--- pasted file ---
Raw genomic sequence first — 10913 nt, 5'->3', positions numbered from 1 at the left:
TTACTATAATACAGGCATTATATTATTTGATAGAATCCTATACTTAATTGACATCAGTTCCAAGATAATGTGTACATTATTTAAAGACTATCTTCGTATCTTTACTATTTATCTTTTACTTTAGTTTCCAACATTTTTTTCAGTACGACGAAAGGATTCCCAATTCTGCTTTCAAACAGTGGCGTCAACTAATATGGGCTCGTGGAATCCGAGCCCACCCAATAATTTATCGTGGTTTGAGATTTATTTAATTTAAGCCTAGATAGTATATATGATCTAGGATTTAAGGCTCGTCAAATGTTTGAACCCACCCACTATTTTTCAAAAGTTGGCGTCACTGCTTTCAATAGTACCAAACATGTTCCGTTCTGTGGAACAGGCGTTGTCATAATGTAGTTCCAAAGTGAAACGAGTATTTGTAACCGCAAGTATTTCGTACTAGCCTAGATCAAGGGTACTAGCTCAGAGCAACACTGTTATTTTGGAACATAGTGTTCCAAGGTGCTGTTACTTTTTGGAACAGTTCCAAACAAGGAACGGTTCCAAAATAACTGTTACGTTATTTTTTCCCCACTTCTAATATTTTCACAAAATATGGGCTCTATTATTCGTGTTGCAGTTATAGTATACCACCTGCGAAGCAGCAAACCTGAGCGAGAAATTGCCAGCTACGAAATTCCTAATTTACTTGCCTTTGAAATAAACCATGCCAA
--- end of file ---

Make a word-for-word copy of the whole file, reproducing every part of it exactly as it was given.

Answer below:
Raw genomic sequence first — 10913 nt, 5'->3', positions numbered from 1 at the left:
TTACTATAATACAGGCATTATATTATTTGATAGAATCCTATACTTAATTGACATCAGTTCCAAGATAATGTGTACATTATTTAAAGACTATCTTCGTATCTTTACTATTTATCTTTTACTTTAGTTTCCAACATTTTTTTCAGTACGACGAAAGGATTCCCAATTCTGCTTTCAAACAGTGGCGTCAACTAATATGGGCTCGTGGAATCCGAGCCCACCCAATAATTTATCGTGGTTTGAGATTTATTTAATTTAAGCCTAGATAGTATATATGATCTAGGATTTAAGGCTCGTCAAATGTTTGAACCCACCCACTATTTTTCAAAAGTTGGCGTCACTGCTTTCAATAGTACCAAACATGTTCCGTTCTGTGGAACAGGCGTTGTCATAATGTAGTTCCAAAGTGAAACGAGTATTTGTAACCGCAAGTATTTCGTACTAGCCTAGATCAAGGGTACTAGCTCAGAGCAACACTGTTATTTTGGAACATAGTGTTCCAAGGTGCTGTTACTTTTTGGAACAGTTCCAAACAAGGAACGGTTCCAAAATAACTGTTACGTTATTTTTTCCCCACTTCTAATATTTTCACAAAATATGGGCTCTATTATTCGTGTTGCAGTTATAGTATACCACCTGCGAAGCAGCAAACCTGAGCGAGAAATTGCCAGCTACGAAATTCCTAATTTACTTGCCTTTGAAATAAACCATGCCAA